Business Fraud Alerts

“Heartbleed Bug” Vulnerability

Bryn Mawr Trust uses multiple layers of security to protect our client’s information. One of those layers involves finding andmitigating issues, known as vulnerabilities. Please keep in mind that vulnerabilities do not automatically indicate the loss or theft of information, just the possibility.

You may have heard about a new vulnerability the “Heartbleed Bug”. Once Bryn Mawr Trust became aware of the new vulnerability we conducted an in-depth review of our networks and contacted our third-party vendors to confirm that their systems were secure. This review process is ongoing and we are waiting on our vendors to complete their analysis and make available the results and any concerns. Bryn Mawr Trust will continue to monitor communications from our vendors and quickly address any future identified issues. In addition, Bryn Mawr Trust monitors both the network and bank accounts on a continuous basis forunusual behavior and has procedures in place to address any issues.

Please direct any questions or concerns to our call center: 610-525-1700

For more information about the Heartbleed Bug, please click on the link provided by the security Company, Codenomicon’s —

Smishing Scam entitled “BMTC Alert” 484-639-3924.

Please be advised there is a Smishing (Short Message Service) or Text Message Scam affecting Bryn Mawr Trust Company clients. The message is entitled “BMTC Alert”. The message indicates
that a client’s card has been disabled and directs them to call a phone number that is NOT associated with the Bryn Mawr Trust Company. This message is not authentic and it is recommended that you delete the message and disregard the request to call the phone number. The Bryn Mawr Trust Company will never contact you via SMS or text messages to address problems with your credit, debit, or ATM card,or with any of your accounts with the Bank. Should you have any questions, please contact us immediately at 610-525-1700. — Fraud Prevention Team

New FBI Alert on Phishing Scam

With the holiday shopping season upon us, the FBI Denver Cyber Squad would like to advise citizens of a new spear phishing campaign involving personal and business bank accounts, financial institutions, money mules, and jewelry stores. The campaign involves a variant of the “Zeus” malware called “Gameover.” The spam campaign is pretending to be legitimate e-mails from
the National Automated Clearing House Association (NACHA), advising the user there was a problem with the ACH transaction at their bank and it was not processed. Once they click on the link they are infected with the Zeus or Gameover malware, which is able to key log as well as steal their online banking credentials, defeating several forms of two factor authentication.

After the accounts are compromised, the perpetrators conduct a Distributed Denial of Service (DDoS) attack on the financial institution. The belief is the DDoS is used to deflect attention from the wire transfers as well to make them unable to reverse the transactions (if found). A portion of the wire transfers (not all) are being transmitted directly to high-end jewelry stores, wherein the money mule comes to the actual store to pick up his $100K in jewels (or whatever dollar amount was wired).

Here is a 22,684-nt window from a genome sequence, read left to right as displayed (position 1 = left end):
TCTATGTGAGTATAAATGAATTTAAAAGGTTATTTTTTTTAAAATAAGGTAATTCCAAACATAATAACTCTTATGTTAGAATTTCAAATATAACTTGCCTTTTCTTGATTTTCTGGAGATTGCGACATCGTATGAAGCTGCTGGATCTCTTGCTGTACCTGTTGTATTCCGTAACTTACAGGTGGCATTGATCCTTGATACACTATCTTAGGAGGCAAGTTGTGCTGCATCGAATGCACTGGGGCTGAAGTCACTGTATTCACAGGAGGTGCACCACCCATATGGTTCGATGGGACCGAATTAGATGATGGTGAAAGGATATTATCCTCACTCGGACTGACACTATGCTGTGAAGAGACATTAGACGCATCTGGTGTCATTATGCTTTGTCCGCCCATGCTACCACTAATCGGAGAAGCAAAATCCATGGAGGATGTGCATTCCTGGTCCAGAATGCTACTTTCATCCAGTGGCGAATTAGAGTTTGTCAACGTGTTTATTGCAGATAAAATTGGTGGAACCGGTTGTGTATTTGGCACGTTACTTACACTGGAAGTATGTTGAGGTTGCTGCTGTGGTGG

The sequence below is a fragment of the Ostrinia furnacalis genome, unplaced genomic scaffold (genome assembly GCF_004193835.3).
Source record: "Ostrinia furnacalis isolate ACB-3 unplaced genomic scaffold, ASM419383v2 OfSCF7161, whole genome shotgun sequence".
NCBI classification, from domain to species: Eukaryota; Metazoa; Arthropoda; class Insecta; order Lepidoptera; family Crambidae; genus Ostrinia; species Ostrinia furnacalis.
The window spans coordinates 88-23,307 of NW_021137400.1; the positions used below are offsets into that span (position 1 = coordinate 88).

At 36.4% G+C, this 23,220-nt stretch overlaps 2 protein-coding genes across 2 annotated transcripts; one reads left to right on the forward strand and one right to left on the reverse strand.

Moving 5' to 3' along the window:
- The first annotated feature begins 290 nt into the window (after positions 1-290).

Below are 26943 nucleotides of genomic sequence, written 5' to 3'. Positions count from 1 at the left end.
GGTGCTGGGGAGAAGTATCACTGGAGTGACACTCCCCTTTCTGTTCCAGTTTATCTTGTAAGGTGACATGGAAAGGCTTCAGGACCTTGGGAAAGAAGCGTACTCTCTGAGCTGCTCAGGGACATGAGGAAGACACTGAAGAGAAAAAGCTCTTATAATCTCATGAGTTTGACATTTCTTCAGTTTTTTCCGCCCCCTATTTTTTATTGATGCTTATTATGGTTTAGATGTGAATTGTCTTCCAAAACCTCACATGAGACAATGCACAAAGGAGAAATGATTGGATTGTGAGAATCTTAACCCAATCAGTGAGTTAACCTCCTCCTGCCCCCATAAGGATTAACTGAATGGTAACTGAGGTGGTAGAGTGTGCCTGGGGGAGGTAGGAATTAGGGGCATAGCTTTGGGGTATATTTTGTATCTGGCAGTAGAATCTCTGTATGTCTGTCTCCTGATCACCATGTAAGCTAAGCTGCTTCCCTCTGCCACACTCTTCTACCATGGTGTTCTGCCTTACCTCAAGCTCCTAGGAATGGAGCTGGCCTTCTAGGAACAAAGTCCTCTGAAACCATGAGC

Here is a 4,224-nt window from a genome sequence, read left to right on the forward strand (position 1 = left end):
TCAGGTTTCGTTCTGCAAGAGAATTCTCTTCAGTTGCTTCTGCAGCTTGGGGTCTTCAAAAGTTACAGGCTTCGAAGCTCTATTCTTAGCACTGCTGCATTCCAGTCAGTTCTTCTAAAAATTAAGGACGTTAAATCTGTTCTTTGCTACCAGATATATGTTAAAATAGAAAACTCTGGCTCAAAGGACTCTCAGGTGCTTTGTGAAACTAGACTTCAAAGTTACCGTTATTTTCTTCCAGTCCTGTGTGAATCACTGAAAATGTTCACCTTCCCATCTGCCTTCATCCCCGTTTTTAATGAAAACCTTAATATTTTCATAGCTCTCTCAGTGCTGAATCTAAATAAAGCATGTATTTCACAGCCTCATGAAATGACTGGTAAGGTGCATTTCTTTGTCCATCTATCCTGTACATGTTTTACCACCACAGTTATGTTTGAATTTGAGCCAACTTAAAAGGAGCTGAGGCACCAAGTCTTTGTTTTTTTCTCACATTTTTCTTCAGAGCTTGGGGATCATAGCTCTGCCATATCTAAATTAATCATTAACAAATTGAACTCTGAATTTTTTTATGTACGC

Investigation has shown the perpetrators contact the high-end jeweler requesitng to purchase previous stones and high-end watches. The perpetrators advise they will wire the money to the jeweler’s account and someone will come to pick up the merchandise. The next day, a money mule arrives at the store, the jeweler confirms the money has been transferred or is listed as “;ending” and releases the merchandise to the mule. Later on, the transaction is reversed or cancelled (if the financial institution caught the fraud in time) and the jeweler is out whatever jewels the money mule was able to obtain.

The FBI in Denver is asking all consumers to be cautious of opening communications from senders that would not normally send you e-mail or are not from the normal sender e-mail address.

E-mails that claim to be from the FDIC are reportedly in circulation.

The Federal Deposit Insurance Corporation (FDIC) has received numerous reports of fraudulent e-mails that have the appearance of being from the FDIC.

The e-mails appear to be sent from various “” e-mail addresses, such as “,” “,” or “” They have subject lines that read: “FDIC: Your business account” or “FDIC: About Your Business Account.” The e-mails are addressed to “Business Customer” or “Business Owner” and state “We have important information about your bank” or “…financial institution.” They then ask recipients to “Please click here to find details.”